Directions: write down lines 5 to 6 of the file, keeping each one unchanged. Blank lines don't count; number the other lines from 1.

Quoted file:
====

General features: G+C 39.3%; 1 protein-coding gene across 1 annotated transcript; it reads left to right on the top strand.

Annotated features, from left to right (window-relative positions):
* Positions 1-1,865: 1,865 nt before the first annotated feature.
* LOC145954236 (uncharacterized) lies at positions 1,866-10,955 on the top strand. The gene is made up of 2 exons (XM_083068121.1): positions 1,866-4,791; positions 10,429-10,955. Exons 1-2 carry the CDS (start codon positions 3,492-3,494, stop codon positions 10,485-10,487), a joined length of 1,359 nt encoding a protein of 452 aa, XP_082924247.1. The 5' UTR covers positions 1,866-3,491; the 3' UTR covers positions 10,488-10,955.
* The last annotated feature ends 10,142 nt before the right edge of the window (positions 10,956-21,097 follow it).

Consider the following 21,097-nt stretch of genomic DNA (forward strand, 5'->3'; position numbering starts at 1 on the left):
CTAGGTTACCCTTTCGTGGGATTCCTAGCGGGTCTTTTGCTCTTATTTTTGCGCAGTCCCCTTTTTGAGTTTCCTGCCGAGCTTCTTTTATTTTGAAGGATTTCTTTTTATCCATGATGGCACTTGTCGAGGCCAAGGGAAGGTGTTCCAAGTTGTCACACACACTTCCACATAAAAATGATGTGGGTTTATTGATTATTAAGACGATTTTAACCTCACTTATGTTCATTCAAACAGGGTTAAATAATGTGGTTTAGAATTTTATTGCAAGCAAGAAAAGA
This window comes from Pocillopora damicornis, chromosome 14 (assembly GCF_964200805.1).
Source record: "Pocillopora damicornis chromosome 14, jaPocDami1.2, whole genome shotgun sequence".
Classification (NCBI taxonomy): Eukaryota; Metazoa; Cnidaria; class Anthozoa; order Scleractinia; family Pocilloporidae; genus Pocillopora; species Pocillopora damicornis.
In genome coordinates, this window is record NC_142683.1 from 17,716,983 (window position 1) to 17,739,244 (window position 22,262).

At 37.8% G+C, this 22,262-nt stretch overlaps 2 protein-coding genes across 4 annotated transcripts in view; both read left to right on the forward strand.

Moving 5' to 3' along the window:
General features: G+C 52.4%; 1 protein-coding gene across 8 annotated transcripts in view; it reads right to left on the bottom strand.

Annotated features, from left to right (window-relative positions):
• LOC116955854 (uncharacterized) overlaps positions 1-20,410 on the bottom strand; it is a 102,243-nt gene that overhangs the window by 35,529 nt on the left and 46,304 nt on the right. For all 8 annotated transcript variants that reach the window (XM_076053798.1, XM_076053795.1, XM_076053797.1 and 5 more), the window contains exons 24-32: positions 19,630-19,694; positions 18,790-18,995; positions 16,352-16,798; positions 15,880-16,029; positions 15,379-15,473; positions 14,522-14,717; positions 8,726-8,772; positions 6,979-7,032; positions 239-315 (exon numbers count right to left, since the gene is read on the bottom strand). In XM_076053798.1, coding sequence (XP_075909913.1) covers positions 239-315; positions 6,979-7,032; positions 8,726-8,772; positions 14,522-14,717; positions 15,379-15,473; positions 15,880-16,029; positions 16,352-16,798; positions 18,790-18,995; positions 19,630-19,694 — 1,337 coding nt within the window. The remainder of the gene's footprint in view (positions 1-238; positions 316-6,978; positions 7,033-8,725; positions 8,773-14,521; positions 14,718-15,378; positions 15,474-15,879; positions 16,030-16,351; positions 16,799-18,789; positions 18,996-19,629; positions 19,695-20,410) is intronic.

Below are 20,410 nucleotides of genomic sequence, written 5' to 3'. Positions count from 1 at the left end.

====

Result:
* The last annotated feature ends 10,142 nt before the right edge of the window (positions 10,956-21,097 follow it).

Consider the following 21,097-nt stretch of genomic DNA (forward strand, 5'->3'; position numbering starts at 1 on the left):